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(38:36, Esoteric Recordings)
TRACK LIST: 1. Koan 7:52 2. Preview 0:59 3. Phases 12:19 4. Trane Steps 10:21 5. Circus Circumstances 7:05 LINEUP: Peter Van Der Sande – bass; vocals Tom Barlage – saxophone, flute Willem Ennes – piano, organ Hans Waterman – drums
Prolusion. The Dutch band SOLUTION was formed back in 1966, and in a career that lasted until 1983 they explored quite a few different types of music prior to calling it a day. Their most interesting productions from a progressive rock point of view have generally been subscribed to their self-titled debut from 1971 and the following year’s production "Divergence". Both albums have been unavailable for a number of years now, until the UK label Esoteric Recordings decided to reissue them on CD in the fall of 2012 – as usual from this fine label, complete with a nice and good quality digital remastering.
Analysis. The 70's in general and the start of that decade in particular is by many regarded as a golden age of progressive rock music. This fascination for days gone by isn't totally without reason, and the debut album by Solution documents quite nicely some of the reasons for it. It is a fairly eclectic production, of the kind that you can't really pinpoint into a narrowly defined specific style, and fairly innovative to boot. Fine musicians given more or less free reigns, creating their music without bothering too much about a target audience as such, I suspect. Kicking off in a fine manner with jubilant brass fanfares in a song that from then on flirts with majestic symphonic art rock, traditional 70's jazz rock, a careful and fragile version of the same sporting a nervously resonating piano motif as well as a gentler variety of symphonic art rock again with flute and careful keyboards as main features. While piano and flute are used fairly often on this production, it is the organ that dominates these proceedings. Employed alongside the saxophone for the aforementioned jubilant opening piece Koan, these two instruments also take the lead when Solution hits the traditional jazz rock territories. The organ returns for the brief interlude Preview, alongside the piano, and the following construction Phases also features the organ in the initial part, now combined with flute and backing vocals to explore a fragile cosmic inspired theme. With bombastic organ driven passages explored later on, in a manner similar to early Van Der Graaf Generator, a revisit of the careful, Pink Floyd-evoking territories and in the only sequences sporting lead vocals on this disc we're treated to themes that sound like a direct continuation of Jethro Tull's classic tune ‘My God’, albeit featuring organ instead of the traditional flute that could have been employed. Trane Steps and Circus Circumstances aren't quite as eclectic and broad in scope, but again we're treated to a band that effortlessly and gleefully wanders back and forth in stylistic expressions also on these two compositions, now mostly staying put within a dual jazz rock and symphonic art rock universe. Both of the pieces are a treat to experience, and on these efforts, as well as on the album as a whole, the bass and drums of Van Der Sande and Waterman respectively add striking and intricate details to the proceedings. It's easy to loose oneself in the keyboard displays of Ennes and the flute and sax of Barlage when describing this production, but the rhythm section is just as much of an essential feature as the more striking parts of the instrumentation here. Impeccable and skilled performances are needed to pull off such an adventurous mix of music, and this foursome is all equally capable in that department.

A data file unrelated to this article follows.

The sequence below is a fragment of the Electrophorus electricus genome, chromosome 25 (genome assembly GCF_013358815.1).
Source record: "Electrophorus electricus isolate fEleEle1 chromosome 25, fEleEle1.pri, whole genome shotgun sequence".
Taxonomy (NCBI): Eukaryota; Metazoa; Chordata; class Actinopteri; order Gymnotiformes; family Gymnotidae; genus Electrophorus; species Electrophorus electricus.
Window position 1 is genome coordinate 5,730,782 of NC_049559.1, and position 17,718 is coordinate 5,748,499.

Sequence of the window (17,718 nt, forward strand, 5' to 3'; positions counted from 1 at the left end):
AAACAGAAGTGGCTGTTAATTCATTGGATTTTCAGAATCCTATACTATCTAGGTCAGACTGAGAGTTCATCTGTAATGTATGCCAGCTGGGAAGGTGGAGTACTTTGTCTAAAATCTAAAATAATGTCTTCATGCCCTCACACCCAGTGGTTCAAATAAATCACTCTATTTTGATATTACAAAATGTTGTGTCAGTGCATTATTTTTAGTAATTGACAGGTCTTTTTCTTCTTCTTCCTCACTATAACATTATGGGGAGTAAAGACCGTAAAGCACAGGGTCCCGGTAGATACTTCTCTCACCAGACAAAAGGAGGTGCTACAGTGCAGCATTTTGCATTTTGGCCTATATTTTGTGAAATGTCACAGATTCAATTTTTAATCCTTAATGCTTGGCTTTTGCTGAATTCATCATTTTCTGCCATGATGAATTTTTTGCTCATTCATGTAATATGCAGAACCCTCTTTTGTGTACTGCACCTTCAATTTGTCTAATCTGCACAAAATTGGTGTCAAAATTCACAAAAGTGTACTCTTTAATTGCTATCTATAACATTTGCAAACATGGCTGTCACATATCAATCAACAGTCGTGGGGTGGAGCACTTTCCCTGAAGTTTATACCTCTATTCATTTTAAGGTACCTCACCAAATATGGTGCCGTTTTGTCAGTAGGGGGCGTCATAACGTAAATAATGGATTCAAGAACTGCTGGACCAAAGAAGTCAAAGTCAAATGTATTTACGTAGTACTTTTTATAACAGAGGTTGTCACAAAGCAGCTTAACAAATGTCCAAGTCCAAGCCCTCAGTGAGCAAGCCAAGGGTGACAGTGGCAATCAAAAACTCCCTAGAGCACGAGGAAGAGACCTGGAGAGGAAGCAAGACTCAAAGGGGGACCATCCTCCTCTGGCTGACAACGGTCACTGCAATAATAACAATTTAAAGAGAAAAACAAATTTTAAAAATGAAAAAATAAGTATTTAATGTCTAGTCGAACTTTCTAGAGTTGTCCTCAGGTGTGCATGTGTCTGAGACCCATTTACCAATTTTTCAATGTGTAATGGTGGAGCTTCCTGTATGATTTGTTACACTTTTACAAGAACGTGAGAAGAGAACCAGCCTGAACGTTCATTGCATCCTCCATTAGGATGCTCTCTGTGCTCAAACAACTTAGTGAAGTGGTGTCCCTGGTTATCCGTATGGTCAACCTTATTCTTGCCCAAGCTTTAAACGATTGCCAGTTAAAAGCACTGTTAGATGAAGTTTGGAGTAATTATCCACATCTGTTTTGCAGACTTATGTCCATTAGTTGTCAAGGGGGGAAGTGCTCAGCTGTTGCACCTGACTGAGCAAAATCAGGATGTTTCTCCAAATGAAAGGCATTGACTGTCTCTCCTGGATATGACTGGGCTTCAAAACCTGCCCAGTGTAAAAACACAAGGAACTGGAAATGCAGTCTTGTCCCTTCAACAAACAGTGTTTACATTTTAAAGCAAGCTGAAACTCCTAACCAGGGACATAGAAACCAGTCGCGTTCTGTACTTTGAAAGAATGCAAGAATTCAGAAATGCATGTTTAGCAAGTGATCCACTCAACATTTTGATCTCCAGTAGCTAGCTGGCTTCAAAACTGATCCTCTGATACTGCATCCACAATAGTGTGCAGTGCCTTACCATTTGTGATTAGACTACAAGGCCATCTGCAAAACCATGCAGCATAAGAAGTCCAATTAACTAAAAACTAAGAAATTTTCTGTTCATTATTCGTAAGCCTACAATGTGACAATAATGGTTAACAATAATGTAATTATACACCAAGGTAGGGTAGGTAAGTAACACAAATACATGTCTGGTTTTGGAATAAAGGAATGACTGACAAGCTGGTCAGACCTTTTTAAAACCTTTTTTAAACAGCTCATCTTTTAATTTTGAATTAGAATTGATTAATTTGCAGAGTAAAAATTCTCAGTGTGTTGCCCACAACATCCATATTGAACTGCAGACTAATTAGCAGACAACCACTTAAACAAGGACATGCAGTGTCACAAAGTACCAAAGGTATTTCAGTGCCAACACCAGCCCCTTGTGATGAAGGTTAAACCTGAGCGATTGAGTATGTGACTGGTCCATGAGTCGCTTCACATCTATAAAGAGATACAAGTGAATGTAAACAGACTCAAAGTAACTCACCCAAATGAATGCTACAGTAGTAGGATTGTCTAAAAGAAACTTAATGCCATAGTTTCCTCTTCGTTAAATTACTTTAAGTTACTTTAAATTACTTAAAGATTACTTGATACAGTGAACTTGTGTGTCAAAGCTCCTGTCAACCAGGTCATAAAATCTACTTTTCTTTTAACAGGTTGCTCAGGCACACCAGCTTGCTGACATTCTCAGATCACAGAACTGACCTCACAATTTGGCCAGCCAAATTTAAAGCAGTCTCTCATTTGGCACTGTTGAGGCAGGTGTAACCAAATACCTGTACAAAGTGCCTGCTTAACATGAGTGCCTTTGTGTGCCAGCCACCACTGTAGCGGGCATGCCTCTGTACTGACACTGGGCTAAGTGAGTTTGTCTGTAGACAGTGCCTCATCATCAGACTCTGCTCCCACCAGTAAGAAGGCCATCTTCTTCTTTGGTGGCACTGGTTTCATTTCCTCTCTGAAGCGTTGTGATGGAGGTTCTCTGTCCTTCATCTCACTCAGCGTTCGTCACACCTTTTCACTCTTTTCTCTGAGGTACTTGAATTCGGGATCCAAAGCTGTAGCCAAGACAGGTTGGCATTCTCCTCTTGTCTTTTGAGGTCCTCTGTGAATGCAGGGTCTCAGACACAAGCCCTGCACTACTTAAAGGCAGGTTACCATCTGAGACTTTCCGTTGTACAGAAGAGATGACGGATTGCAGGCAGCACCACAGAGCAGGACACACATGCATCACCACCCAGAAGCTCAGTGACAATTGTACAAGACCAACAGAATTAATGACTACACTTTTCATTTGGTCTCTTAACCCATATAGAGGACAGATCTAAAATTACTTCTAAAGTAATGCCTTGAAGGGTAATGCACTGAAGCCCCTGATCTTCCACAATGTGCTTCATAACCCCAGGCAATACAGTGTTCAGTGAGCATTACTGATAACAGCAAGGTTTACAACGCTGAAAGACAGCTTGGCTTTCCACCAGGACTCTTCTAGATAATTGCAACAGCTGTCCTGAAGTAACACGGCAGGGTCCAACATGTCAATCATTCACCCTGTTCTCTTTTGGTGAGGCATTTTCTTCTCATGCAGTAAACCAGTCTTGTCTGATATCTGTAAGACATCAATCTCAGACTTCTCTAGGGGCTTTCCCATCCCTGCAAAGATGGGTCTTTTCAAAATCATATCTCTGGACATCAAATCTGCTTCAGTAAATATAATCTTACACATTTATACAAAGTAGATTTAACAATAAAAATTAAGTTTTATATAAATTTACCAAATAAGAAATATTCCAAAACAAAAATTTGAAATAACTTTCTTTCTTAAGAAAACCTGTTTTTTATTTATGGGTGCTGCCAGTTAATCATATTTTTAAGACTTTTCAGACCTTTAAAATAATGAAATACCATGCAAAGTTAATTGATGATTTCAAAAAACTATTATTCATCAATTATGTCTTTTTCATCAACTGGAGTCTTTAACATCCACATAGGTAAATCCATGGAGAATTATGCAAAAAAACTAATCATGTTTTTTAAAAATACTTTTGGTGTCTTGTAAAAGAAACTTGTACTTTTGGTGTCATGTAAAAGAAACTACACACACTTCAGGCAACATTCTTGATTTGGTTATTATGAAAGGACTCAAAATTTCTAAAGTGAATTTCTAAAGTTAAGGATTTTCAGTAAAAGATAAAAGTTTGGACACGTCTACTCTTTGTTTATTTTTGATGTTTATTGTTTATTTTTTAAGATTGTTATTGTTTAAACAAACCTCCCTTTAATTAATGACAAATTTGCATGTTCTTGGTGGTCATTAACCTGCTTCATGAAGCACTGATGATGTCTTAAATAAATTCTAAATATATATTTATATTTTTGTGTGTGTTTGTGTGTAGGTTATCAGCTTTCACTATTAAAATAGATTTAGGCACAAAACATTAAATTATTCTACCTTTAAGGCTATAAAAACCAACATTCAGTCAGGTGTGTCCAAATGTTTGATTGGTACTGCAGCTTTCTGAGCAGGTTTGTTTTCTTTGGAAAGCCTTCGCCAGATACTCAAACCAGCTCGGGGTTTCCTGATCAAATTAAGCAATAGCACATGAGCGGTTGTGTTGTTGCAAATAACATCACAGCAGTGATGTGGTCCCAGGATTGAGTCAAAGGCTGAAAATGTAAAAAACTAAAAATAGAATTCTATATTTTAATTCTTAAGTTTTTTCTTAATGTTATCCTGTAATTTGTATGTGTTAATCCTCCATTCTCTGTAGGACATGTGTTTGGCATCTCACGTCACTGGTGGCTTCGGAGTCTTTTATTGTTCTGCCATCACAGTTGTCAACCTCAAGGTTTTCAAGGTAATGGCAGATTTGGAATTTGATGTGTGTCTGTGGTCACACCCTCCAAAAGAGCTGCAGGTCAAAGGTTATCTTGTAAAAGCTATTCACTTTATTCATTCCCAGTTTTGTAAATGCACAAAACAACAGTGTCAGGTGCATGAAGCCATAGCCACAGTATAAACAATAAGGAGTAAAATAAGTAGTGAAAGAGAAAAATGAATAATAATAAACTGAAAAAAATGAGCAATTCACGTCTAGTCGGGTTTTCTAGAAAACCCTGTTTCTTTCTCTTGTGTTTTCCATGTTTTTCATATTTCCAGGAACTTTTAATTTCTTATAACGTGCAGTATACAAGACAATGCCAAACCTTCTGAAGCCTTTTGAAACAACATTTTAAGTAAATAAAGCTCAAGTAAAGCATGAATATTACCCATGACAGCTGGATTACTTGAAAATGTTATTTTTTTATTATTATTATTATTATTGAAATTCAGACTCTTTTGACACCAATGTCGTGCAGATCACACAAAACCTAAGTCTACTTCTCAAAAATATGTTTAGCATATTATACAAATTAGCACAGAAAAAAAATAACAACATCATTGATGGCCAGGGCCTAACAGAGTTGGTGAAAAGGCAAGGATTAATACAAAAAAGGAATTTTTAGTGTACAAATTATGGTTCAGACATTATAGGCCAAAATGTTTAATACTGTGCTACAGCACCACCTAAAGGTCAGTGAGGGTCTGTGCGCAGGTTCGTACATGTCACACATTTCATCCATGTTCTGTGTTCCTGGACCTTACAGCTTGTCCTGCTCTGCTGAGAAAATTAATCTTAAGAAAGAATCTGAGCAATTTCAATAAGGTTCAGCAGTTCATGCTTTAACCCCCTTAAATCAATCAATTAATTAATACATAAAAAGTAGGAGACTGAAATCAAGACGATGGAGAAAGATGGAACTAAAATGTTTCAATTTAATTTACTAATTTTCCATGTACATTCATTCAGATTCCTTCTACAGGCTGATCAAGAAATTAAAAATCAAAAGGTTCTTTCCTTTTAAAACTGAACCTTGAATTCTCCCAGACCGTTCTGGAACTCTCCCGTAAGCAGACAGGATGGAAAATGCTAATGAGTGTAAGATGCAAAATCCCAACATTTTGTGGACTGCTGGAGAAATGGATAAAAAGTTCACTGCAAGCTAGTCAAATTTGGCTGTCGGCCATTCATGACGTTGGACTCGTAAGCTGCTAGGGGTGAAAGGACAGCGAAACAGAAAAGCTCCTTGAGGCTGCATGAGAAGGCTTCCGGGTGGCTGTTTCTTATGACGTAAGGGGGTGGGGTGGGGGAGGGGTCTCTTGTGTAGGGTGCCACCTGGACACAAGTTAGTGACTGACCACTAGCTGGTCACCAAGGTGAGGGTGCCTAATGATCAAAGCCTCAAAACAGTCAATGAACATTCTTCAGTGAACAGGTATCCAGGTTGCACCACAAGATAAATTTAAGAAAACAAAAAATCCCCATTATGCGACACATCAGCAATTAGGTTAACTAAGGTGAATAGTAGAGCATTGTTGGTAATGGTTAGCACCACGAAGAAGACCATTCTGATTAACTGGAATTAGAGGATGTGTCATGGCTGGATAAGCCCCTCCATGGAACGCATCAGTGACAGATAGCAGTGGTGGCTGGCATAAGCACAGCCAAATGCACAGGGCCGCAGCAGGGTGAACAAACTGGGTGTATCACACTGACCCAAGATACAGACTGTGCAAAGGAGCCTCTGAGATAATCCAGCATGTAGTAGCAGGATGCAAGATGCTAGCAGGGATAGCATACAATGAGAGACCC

Conclusion. As far as debut albums go, "Solution" is a very interesting one. Innovative, adventurous and broad in musical scope, I'm slightly mystified as to why this album isn't high on the list of classic albums progressive rock fans should sample. The very eclectic nature of this disc will not be to everybody's taste admittedly, but for those with a broad range in musical tastes and a keen interest in early 70's progressive rock Solution's debut warrants a keen inspection.
OMB=Olav M Bjornsen: October 31, 2012
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